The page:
WILMINGTON – UNCW obtained approvals from the state to act as a vaccination provider, clearing the path for the university to eventually administer shots to its student population.
Katrin Wesner-Harts, an interim associate vice chancellor and the university’s top health official, said she has confidence the clinic will open in the month of March.
“The clinic will operate in Burney Center by appointment only, will initially serve the UNCW campus community and may expand its mission in the future,” the university announced Thursday.
Officials working for the N.C. Department of Public Safety (NCDPS) will conduct a site visit at the UNCW Burney Center next week, Wesner-Harts said.
UNCW’s vaccination approval comes shortly after Gov. Roy Cooper accelerated the entry of frontline essential workers into the vaccination queue. All UNCW professors who work in person can now receive shots of the Covid-19 vaccine.
Cooper also foreshadowed the impending eligibility of Group 4 — people with high risk conditions and adults living in congregate settings — on March 24. The second phase of Group 4 introduces college students.
“We’re primarily going to do — especially when we get to Group 4 — our residential students,” Wesner-Harts said. “We certainly are able to do the community, and certainly are willing to do that.”
While UNCW could potentially vaccinate eligible individuals unaffiliated with the university, handling its campus population will allow other vaccine providers to focus on other populations.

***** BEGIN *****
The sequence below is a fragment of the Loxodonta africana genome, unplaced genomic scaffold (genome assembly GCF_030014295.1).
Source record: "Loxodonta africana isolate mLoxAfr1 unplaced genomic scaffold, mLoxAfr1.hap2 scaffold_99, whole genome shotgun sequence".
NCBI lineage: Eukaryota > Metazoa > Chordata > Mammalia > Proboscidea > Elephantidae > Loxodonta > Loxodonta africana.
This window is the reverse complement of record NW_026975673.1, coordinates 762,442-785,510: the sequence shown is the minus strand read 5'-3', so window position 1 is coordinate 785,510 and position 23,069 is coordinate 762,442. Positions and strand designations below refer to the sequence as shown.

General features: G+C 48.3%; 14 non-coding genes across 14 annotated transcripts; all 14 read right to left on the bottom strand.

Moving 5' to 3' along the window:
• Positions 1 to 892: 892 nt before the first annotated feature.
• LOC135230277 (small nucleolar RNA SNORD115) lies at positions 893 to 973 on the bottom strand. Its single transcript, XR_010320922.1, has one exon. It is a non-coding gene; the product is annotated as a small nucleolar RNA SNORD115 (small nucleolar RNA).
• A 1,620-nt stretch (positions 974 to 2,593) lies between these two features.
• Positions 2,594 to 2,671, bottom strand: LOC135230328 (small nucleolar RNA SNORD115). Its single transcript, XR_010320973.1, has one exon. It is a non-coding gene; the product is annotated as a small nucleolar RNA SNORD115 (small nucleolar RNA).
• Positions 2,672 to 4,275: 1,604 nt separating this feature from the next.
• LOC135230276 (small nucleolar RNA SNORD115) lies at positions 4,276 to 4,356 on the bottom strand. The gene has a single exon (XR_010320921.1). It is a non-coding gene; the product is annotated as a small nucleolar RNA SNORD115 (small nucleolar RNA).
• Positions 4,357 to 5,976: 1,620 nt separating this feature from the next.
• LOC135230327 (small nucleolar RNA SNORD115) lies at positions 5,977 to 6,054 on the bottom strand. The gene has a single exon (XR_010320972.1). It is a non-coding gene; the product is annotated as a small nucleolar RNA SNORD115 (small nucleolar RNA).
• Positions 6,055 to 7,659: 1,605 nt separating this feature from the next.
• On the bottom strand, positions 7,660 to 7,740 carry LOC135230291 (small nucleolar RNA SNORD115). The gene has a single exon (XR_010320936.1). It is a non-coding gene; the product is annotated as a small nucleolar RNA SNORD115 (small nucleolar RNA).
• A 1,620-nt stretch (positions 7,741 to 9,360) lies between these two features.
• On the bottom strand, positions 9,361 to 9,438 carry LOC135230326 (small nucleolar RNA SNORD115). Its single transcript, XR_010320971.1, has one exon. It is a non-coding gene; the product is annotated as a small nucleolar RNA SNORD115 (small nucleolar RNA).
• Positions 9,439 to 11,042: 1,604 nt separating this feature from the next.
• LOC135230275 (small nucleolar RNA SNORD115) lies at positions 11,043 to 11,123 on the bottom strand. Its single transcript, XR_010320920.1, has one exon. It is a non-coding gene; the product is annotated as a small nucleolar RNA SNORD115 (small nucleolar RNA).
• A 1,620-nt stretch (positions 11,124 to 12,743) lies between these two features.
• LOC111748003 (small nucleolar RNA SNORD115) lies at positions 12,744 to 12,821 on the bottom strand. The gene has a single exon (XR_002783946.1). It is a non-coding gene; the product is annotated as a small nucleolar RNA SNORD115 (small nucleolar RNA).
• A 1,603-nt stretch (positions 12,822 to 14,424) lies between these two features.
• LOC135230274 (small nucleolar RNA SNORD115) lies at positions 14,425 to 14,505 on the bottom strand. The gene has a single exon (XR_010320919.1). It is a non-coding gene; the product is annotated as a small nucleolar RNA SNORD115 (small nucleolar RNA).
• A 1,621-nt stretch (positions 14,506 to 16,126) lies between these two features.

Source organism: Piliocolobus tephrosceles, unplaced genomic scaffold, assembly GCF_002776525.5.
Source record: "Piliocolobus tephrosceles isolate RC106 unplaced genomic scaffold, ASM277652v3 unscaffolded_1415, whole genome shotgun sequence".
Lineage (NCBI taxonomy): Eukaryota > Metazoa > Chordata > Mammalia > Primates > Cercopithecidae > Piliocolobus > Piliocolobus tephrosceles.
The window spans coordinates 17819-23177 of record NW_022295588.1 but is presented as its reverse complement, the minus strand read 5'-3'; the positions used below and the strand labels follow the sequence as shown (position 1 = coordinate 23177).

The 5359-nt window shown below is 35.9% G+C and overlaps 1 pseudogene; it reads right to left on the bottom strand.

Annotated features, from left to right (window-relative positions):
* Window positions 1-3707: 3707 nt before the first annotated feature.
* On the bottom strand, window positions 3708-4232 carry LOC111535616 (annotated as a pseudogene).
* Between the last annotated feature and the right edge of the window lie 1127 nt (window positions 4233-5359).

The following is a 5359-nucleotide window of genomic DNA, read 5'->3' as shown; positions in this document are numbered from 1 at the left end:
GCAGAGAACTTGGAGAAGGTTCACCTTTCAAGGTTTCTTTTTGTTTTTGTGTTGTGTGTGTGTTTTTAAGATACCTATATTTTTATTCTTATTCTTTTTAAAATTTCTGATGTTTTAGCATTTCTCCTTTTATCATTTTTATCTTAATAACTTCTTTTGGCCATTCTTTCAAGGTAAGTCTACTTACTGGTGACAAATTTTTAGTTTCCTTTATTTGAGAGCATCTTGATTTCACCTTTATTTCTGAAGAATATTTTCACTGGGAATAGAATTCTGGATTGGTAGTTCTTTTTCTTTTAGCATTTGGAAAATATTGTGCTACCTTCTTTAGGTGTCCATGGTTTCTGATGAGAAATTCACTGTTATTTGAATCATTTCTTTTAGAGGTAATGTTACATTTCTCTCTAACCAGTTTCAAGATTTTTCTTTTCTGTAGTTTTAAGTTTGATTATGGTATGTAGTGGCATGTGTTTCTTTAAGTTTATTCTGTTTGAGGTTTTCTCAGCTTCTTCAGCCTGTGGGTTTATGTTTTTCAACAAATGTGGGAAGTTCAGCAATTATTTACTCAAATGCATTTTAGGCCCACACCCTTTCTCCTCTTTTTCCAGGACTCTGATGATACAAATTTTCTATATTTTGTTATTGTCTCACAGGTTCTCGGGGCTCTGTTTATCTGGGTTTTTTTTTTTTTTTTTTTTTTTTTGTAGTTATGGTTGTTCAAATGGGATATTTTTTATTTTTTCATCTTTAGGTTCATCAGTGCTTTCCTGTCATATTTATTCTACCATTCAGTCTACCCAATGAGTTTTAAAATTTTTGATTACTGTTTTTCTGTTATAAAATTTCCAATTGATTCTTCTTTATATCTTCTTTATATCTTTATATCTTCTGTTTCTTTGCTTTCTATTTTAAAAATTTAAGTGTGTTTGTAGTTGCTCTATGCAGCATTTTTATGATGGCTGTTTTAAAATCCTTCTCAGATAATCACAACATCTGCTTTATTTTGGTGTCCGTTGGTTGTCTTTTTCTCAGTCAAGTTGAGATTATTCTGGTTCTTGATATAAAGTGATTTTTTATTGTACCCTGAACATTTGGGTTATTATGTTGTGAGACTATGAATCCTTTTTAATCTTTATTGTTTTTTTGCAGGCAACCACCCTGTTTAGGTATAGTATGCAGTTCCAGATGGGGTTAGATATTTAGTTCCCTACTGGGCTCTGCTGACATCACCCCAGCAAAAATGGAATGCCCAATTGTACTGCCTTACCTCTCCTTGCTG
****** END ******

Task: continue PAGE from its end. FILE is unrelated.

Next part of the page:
According to an internal email sent from a NCDPS official, regarding the decision to move forward with planning a vaccination clinic on UNCW’s campus: “It is the goal of the vaccination planning team to ensure that the UNCW clinic be as self-sufficient as possible with no impacts to the local governments.”
A spokesperson for New Hanover County said team members have offered assistance if needed.
“It is our understanding that the state is assisting with set up and operations, so our team has not had a lot of involvement at this point,” the spokesperson wrote in an email.
A spokesperson for the N.C. Department of Health and Human Services (NCDHHS) said the department sets up vaccine allocations, while the NCDPS will handle the logistical groundwork for site approvals. A staff member with NCDPS communications forwarded inquiries to the NCDHHS.
Nathan Grove, a chemistry professor and president of the UNCW Faculty Senate, said many employees already received the first dose of the Covid-19 vaccine regimen. After Cooper’s announcement this week, New Hanover Regional Medical Center began vaccinating frontline essential workers at the Pointe movie theater, while New Hanover County opted to continue focusing on inoculating senior citizens.
“I think within the next week-and-a-half or so, by the time the clinic is probably up and running, a lot of the faculty and staff will probably already have had their first shot if they want it,” Grove said. “Not everyone, but a good number will.”
Wesner-Harts said she also heard many professors began the vaccination process.
“I think it will make the most impact for the students, when we get to them theoretically starting on March 24,” Grove said. “I think that’s where the real bang for the buck will come in.”
In its announcement, the university said more details would be released soon.
“An official clinic start date has not been finalized yet, and clinic operations are dependent on vaccine availability. Details on how to sign up for the vaccine and volunteer at the clinic will be forthcoming,” the announcement stated. “Please give us some time to work through the processes involved to establish the clinic.”
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